Among the scores of British nationals preparing to be human shields in Baghdad last week was the Old Etonian Godfrey Meynell. Like many of the protesters, Meynell, 68, is not the sort of person who might be expected to risk his life in a city on the brink of being bombed.
A Cambridge graduate, he had joined the Foreign Office, served in Saudi Arabia, and become a classic English country landowner. The comforts of home are now far away. This week he cannot wait to move into a makeshift dormitory in Baghdad’s southern electricity plant and dare the American military to do its worst.
“We are here to occupy key sites to try and deter the Americans from bombing,” he said. “I just don’t believe there’s ever been such an unjust war wished on the British people in my lifetime.”
With his dusty Arabic phrase book (a souvenir of his Foreign Office days), he cuts a curious figure and betrays nerves under his determination.
“I do think if we have a large number of people in the sites it will be very difficult for them to bomb,” he said. “I really do think so.”
Another former civil servant is Sue Darling, a veteran of 23 years at the Foreign Office, who rejects Tony Blair’s arguments for war. “This is not a computer game,” she said. “War kills people and this is something that needs to be said over and over again.”
She, too, recognises the risks in the event of a blitz.
“Yes, I think anyone can get killed anywhere. I think if we do die here at least we’ll know why we are doing it while we are here. It is different for the Iraqi people,” she said sombrely.
As well as these middle-aged, middle-class protesters there was Joe Letts, a bus driver from Dorset, who had delivered 50 human shields to Iraq. “Like Godfrey, I am not keen on dying,” he said, “but if I die I want everybody to know I was here and why I was here.”
He’s there because he thinks America is “now proposing to kill millions of Iraqis”, but he appeared less committed than the others to stick around and be a part of the destruction.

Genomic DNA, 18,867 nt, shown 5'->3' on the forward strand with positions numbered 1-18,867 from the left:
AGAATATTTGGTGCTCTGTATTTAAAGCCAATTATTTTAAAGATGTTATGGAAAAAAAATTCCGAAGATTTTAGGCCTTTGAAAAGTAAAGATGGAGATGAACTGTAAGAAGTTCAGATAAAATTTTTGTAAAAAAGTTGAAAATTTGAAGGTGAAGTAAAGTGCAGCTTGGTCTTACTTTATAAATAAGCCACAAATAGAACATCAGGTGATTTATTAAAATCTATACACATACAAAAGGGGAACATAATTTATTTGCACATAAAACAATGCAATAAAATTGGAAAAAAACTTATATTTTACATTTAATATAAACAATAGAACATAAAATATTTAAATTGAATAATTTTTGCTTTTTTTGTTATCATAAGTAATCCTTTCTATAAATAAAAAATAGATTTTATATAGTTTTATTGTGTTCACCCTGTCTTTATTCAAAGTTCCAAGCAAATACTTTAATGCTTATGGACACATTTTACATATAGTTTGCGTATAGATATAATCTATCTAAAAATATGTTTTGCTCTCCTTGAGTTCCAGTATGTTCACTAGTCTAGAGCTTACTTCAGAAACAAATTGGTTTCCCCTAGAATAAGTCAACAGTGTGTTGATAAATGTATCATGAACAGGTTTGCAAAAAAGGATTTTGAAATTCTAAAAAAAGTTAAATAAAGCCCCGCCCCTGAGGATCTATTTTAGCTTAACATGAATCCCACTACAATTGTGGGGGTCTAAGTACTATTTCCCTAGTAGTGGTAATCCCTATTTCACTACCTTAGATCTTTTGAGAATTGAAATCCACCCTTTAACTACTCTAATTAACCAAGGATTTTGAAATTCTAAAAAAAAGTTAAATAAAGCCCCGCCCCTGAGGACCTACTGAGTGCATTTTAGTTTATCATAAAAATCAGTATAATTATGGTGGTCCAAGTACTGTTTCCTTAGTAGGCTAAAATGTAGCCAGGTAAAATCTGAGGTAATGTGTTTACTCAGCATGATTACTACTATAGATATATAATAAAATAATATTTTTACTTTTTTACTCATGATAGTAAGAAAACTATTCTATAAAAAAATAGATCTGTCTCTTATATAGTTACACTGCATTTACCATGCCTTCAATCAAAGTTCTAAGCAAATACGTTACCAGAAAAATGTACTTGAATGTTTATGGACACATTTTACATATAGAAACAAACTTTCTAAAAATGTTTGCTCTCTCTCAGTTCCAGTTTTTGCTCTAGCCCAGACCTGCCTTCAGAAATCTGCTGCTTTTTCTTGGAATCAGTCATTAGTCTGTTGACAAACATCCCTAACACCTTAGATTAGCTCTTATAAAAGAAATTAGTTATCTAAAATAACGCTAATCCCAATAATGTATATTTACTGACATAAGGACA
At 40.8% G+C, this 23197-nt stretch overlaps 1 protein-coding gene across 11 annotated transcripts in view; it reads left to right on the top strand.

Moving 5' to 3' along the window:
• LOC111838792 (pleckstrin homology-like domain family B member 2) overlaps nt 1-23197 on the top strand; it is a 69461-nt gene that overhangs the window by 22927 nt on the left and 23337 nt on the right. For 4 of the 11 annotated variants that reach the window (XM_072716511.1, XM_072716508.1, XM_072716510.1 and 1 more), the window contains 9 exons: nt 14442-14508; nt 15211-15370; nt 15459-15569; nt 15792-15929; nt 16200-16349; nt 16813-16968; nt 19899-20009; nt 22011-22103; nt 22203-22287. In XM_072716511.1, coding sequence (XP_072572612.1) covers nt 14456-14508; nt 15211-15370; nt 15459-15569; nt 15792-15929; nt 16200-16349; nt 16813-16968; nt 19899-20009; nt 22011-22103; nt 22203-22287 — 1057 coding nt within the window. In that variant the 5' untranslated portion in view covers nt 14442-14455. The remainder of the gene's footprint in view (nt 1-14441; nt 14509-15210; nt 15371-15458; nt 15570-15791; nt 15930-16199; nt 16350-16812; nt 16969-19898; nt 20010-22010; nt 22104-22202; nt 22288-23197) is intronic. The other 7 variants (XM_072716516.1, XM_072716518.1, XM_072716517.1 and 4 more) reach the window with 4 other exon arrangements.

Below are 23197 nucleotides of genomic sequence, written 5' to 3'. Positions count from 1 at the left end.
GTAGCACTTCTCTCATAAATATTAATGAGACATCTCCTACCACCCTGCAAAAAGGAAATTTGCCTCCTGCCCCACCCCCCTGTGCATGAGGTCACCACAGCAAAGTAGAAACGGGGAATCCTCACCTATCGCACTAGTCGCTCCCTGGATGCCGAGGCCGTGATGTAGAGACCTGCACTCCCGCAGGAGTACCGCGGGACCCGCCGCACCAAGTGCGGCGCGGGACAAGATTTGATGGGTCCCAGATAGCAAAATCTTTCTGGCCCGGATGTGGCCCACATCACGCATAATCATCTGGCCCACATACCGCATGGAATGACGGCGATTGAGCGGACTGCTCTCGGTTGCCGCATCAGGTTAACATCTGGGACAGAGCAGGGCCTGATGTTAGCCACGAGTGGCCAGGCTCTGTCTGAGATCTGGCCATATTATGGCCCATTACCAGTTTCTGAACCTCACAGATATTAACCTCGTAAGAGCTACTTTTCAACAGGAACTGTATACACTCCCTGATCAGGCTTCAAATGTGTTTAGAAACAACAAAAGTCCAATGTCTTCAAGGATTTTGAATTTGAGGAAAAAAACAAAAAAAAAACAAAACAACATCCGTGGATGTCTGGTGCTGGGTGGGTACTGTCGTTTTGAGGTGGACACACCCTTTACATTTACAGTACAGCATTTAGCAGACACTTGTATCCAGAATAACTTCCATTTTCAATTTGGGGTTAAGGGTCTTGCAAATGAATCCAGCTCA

Another protester was Peter van Dykes, a former member of the Royal Navy who said he had spent the past two years studying a Japanese philosophy based on unconditional love. “I have been received here with so much love and appreciation and gratitude,” he said, adding that President George Bush, by contrast, was “very unloved”.
The Iraqis have certainly welcomed the human shields and last week Dr Abdel al-Hashemi, a former ambassador and education minister, greeted them as “our courageous and noble guests”.
He listed the sites in Baghdad where human shields would be useful, including the oil refinery, water treatment plant, electricity power plant, food-storage facilities and communication centres.
The Iraqis naturally milk the protesters for all they can, and nobody can argue that the human shields are unaware of the risks they run if war begins. But as a group of 20 more flew out from Britain yesterday, including 12 Britons, the growing band may pose an awkward obstacle for the military planners.
Faced with warnings that Britons should leave Iraq and Kuwait, the peace protesters in Baghdad had one response. Karl Dallas, a 72-year-old grandfather from Bradford, put it thus: “The fact that our government is telling us to leave this country is an indication that they know civilian people are going to die.
“Well, we’re not going to go away. We’re going to stay and if they have to kill Iraqis they have to kill us.”
Katherina Soederholm, front right, a Norwegian, and other members of the “human shield” group, which includes Americans, Britons, Australians, Norwegians, Greeks, Swiss and Turks, speak to journalists in Ankara on Tuesday, Feb. 11, 2003, before their departure for the Turkey-Syrian border enroute to Baghdad. Iraq granted visas to some 65 “human shields” traveling to the country to protest a possible U.S.-led war, a group member said Tuesday. (AP Photo)